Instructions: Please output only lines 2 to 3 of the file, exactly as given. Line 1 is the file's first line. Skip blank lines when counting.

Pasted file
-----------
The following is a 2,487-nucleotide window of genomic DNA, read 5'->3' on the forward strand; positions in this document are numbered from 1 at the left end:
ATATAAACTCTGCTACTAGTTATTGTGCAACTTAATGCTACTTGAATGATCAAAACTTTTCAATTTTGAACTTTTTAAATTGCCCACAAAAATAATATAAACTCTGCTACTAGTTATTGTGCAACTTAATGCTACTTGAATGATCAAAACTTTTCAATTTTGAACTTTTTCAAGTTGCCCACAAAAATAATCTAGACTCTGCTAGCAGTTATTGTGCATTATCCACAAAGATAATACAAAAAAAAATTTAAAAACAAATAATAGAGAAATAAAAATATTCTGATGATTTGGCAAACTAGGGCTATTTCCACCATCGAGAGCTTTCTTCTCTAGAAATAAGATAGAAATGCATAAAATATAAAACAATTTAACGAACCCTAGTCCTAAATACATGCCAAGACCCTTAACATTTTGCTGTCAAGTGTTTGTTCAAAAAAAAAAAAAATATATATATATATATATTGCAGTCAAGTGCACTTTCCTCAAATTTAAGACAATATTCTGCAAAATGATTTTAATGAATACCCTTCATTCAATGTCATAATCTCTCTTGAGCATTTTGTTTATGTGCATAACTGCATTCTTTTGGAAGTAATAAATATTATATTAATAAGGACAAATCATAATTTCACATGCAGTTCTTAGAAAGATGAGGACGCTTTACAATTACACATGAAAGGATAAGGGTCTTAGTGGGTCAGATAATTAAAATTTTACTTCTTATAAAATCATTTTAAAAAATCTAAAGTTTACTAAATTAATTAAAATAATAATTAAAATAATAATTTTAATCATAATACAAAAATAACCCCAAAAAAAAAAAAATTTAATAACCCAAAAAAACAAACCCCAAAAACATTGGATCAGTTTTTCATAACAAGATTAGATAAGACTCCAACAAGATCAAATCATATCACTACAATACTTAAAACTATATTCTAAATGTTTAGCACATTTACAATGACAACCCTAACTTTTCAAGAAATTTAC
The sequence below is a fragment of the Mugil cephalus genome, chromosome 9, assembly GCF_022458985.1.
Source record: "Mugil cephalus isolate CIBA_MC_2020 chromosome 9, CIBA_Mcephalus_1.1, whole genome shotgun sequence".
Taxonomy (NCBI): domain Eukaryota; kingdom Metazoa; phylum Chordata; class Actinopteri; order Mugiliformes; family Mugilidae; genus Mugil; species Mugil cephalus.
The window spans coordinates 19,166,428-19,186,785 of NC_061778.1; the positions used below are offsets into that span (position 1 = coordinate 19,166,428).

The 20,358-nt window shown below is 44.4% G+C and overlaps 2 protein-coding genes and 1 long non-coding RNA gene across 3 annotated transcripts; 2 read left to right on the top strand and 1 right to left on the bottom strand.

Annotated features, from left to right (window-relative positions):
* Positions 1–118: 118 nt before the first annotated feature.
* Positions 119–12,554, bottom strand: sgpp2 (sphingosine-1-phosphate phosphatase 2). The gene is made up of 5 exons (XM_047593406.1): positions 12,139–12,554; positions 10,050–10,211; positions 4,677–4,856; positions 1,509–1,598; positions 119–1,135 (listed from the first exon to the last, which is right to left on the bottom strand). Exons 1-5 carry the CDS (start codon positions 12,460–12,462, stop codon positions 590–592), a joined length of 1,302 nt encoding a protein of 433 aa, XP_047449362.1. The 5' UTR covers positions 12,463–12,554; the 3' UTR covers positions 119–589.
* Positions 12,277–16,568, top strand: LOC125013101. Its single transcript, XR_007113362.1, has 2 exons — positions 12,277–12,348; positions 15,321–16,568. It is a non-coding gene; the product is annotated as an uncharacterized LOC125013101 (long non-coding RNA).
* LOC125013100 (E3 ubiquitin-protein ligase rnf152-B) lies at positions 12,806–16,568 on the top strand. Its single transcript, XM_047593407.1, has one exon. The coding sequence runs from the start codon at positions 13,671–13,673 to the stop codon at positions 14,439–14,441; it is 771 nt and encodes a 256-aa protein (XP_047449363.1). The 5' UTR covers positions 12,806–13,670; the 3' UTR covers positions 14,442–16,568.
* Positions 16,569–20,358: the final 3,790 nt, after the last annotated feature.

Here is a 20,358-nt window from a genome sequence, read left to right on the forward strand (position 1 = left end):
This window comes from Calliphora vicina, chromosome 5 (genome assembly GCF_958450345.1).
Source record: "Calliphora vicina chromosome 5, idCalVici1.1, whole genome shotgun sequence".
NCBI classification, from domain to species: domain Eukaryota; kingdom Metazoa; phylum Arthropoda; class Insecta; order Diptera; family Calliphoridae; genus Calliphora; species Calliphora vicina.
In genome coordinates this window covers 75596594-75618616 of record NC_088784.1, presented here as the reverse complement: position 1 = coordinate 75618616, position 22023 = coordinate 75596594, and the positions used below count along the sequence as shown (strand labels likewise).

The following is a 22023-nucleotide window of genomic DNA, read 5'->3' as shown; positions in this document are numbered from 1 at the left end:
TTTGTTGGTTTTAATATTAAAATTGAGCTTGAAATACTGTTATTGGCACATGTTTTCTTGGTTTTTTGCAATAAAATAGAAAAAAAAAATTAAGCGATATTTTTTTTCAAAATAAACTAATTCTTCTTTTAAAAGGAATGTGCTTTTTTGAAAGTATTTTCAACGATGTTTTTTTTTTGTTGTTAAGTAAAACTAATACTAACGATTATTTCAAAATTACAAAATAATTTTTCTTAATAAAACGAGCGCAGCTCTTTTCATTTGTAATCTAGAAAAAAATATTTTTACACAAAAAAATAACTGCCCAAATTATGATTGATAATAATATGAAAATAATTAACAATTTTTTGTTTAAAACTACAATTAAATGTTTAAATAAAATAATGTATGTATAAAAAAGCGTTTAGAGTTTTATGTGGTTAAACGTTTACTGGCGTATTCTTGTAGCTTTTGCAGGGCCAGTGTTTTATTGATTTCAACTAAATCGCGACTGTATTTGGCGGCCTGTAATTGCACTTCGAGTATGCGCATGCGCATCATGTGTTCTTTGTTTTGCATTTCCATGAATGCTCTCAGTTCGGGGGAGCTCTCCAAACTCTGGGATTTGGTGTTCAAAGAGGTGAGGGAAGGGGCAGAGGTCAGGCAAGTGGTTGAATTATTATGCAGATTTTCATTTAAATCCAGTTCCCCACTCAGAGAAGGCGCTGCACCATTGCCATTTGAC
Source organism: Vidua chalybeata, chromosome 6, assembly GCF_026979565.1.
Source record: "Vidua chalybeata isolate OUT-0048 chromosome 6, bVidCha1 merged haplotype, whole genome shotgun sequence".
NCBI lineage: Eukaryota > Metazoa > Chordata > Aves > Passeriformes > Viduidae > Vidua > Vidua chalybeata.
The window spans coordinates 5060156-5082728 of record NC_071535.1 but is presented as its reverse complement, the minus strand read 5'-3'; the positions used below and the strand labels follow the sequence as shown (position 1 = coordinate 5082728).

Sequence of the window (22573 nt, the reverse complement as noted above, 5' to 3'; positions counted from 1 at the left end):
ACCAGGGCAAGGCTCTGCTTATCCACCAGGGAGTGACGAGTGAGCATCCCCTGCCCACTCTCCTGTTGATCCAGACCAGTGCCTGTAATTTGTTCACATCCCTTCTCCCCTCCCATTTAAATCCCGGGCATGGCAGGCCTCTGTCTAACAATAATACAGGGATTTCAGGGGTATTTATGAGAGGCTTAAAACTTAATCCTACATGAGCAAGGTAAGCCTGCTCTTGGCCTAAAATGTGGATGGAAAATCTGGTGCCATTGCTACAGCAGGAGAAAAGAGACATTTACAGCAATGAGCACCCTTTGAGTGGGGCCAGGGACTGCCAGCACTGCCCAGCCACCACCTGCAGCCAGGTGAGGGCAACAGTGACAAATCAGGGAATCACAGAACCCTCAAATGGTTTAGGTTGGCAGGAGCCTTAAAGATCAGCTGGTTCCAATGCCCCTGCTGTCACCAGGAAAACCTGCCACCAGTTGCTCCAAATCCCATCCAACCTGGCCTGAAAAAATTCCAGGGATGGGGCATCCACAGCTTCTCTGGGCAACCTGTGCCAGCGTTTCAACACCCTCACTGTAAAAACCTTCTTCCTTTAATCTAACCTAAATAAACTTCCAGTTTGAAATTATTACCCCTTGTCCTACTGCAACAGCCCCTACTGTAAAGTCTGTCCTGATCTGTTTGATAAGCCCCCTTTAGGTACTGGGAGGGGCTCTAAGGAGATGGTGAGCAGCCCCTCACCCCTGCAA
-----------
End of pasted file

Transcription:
ATATAAACTCTGCTACTAGTTATTGTGCAACTTAATGCTACTTGAATGATCAAAACTTTTCAATTTTGAACTTTTTAAATTGCCCACAAAAATAATATAAACTCTGCTACTAGTTATTGTGCAACTTAATGCTACTTGAATGATCAAAACTTTTCAATTTTGAACTTTTTCAAGTTGCCCACAAAAATAATCTAGACTCTGCTAGCAGTTATTGTGCATTATCCACAAAGATAATACAAAAAAAAATTTAAAAACAAATAATAGAGAAATAAAAATATTCTGATGATTTGGCAAACTAGGGCTATTTCCACCATCGAGAGCTTTCTTCTCTAGAAATAAGATAGAAATGCATAAAATATAAAACAATTTAACGAACCCTAGTCCTAAATACATGCCAAGACCCTTAACATTTTGCTGTCAAGTGTTTGTTCAAAAAAAAAAAAAATATATATATATATATATTGCAGTCAAGTGCACTTTCCTCAAATTTAAGACAATATTCTGCAAAATGATTTTAATGAATACCCTTCATTCAATGTCATAATCTCTCTTGAGCATTTTGTTTATGTGCATAACTGCATTCTTTTGGAAGTAATAAATATTATATTAATAAGGACAAATCATAATTTCACATGCAGTTCTTAGAAAGATGAGGACGCTTTACAATTACACATGAAAGGATAAGGGTCTTAGTGGGTCAGATAATTAAAATTTTACTTCTTATAAAATCATTTTAAAAAATCTAAAGTTTACTAAATTAATTAAAATAATAATTAAAATAATAATTTTAATCATAATACAAAAATAACCCCAAAAAAAAAAAAATTTAATAACCCAAAAAAACAAACCCCAAAAACATTGGATCAGTTTTTCATAACAAGATTAGATAAGACTCCAACAAGATCAAATCATATCACTACAATACTTAAAACTATATTCTAAATGTTTAGCACATTTACAATGACAACCCTAACTTTTCAAGAAATTTAC
The sequence below is a fragment of the Mugil cephalus genome, chromosome 9, assembly GCF_022458985.1.